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PC Security Journal Authors: RealWire News Distribution, Denise Dubie, Lacey Thoms, Bob Gourley, Michael Bushong

Related Topics: PC Security Journal, SSL Journal, Comodo Encryption

SSL Journal: News Item

Comodo Certificate Status Protocol Is Timely, Accurate

Real-Time Certificate Checks Do Not Rely on Certificate Revocation Lists

A manager gives a key to an employee so the employee can drive a locked truck. The manager controls use of the key and the equipment; if the employee leaves the company, or if the employee dies, the manager is responsible to get the key back or change the locks.

But when the employee is instead driving a truckload of information down the information superhighway, handing out and retrieving the key can be more complicated.

Businesses protect their digital information in transit using Public Key Infrastructure.

Public Key Infrastructure is based on the idea of two “keys” for each server or mailbox. The first key is public, available for wide distribution, and for example this key might be included in every email you send. The second is “private.” The private key is kept secret. You never show this private key to anyone, but you use to sign or encrypt information.

Digital certificates are small electronic documents which are the best way to share your public key. They are nearly impossible to usefully forge because they are signed (think “certified”) by a Trusted third party such as Comodo.

With the encryption facilitated by SSL or by encrypted email the employee can send or receive information securely. Even from a wireless-enabled laptop at a truck stop.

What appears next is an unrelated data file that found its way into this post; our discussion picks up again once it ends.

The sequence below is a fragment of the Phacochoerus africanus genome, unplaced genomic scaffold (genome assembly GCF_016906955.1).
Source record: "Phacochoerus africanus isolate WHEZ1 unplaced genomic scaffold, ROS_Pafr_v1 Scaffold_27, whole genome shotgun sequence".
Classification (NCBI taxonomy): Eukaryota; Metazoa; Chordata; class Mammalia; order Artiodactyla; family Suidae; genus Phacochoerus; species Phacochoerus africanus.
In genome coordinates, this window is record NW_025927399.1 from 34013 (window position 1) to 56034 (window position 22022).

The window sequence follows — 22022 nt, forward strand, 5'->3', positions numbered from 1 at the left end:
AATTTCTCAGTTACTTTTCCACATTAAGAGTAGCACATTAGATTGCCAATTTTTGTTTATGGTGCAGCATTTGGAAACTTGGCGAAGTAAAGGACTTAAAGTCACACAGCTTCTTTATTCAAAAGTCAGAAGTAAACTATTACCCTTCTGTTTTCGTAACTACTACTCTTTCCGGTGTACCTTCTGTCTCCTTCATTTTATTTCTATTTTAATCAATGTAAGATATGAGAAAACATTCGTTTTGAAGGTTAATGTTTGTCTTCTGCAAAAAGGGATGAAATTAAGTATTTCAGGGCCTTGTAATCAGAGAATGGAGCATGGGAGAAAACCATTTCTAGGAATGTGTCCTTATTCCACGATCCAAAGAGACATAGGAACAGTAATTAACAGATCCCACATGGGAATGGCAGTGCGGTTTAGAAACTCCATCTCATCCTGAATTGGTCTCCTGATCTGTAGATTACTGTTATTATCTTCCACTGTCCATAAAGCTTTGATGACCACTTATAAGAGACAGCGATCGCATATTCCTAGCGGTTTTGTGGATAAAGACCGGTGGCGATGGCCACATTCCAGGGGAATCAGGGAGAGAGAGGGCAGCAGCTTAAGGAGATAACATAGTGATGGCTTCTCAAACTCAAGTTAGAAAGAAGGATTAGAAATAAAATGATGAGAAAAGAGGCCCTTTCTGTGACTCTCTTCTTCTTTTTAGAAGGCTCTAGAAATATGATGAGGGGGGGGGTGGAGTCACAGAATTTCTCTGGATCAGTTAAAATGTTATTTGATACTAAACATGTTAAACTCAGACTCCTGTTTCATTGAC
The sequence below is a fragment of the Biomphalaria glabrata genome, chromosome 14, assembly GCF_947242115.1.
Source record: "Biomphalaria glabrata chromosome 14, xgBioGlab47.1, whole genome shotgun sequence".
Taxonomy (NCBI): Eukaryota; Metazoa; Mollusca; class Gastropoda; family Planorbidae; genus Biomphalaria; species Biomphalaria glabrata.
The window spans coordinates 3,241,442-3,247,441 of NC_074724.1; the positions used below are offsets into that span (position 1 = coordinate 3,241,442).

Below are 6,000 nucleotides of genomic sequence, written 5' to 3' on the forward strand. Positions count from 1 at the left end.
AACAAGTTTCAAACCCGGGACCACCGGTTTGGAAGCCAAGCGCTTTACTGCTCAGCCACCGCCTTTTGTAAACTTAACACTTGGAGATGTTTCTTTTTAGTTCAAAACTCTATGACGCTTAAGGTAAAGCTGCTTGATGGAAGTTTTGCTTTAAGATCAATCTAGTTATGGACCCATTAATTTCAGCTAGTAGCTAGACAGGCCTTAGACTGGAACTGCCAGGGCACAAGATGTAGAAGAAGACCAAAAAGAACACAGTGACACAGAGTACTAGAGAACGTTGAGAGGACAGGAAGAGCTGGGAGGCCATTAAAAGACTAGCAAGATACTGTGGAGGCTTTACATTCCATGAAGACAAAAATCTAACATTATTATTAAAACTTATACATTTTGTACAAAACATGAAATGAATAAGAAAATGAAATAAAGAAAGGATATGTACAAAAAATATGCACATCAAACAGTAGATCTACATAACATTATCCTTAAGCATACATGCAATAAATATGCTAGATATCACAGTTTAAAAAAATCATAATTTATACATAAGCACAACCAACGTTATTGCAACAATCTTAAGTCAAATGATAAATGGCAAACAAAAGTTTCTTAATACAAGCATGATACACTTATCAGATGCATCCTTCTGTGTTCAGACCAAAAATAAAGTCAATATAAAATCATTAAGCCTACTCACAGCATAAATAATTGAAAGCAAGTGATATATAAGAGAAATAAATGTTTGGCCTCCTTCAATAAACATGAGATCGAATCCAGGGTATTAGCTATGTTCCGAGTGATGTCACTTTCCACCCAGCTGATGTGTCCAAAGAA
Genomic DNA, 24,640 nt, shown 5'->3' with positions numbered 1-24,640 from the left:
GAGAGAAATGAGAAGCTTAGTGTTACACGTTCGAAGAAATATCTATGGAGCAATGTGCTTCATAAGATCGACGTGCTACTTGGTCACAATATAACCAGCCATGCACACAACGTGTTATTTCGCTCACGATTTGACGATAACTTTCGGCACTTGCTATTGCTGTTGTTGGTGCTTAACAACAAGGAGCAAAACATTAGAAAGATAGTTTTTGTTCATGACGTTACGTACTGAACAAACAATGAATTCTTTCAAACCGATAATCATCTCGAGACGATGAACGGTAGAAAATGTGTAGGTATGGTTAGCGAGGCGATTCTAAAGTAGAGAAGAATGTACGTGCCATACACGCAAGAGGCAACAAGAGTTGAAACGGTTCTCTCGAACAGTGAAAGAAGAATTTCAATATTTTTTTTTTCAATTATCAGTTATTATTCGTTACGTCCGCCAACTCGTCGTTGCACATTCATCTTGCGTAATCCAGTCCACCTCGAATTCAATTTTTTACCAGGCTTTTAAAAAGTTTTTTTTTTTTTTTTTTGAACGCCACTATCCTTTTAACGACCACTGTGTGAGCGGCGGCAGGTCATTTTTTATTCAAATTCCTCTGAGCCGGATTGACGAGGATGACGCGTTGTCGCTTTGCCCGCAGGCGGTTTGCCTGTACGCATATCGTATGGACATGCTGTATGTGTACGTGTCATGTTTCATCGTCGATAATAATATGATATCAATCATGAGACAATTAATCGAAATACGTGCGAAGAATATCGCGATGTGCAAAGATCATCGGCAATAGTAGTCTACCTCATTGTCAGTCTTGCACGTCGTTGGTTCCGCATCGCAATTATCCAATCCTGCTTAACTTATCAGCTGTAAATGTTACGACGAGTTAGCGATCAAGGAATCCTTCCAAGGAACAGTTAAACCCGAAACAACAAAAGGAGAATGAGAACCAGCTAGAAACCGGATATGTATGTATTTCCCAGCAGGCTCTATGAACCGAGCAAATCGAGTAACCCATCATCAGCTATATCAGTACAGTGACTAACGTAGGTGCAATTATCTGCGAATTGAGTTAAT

The manager’s problem crops up again if the employee suddenly leaves the company. With a certificate using the employee’s private key, an employee who is no longer entitled to it can still access privileged information.

Certificate authorities have addressed this problem by regularly issuing “Certificate Revocation Lists” or CRLs. When the employee’s certificate is rendered invalid, the certificate authorities add it to their lists, nullifying communications that attempt to use the certificate.

A sleeker and more secure method of nullifying the certificates is the Online Certificate Status Protocol or OCSP. This protocol allows computers to check the status of certificates in real time. The computers access servers that respond to requests for status checks; the servers are called OCSP Responders.

Comodo, the second-largest issuer of high assurance digital certificates, offers OCSP as a standard feature. Its OCSP responder has been developed in-house, designed to be stable, fast and scalable.

Unlike other Certificate Authorities and OCSP Responders, Comodo’s response is not based on the CRL. Unlike most other Certificate Authorities, Comodo is able to sign each OCSP Response using the same Certificate Authority that signed each certificate. This reduces by 75% the amount of data that the OCSP Responder needs to return to the customer.

Specifically, since Comodo’s OCSP Response does not depend on the CRL, it can accurately identify a questioned certificate as “good,” “revoked,” or “unknown.” OCSP responders checking only the CRL can only respond “revoked,” for certificates already on the CRL, or “unknown” for all other certificates.

Most important, whenever a new certificate is issued, or an old one is revoked, Comodo’s OCSP Responder receives and acts upon the information within a few minutes. CRL-based OCSP Responders only find out about the certificate status changes as many as 24 hours later when the next CRL is published.

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More Stories By Katharine Hadow

Katharine Hadow is a marketing communications professional in New Jersey, USA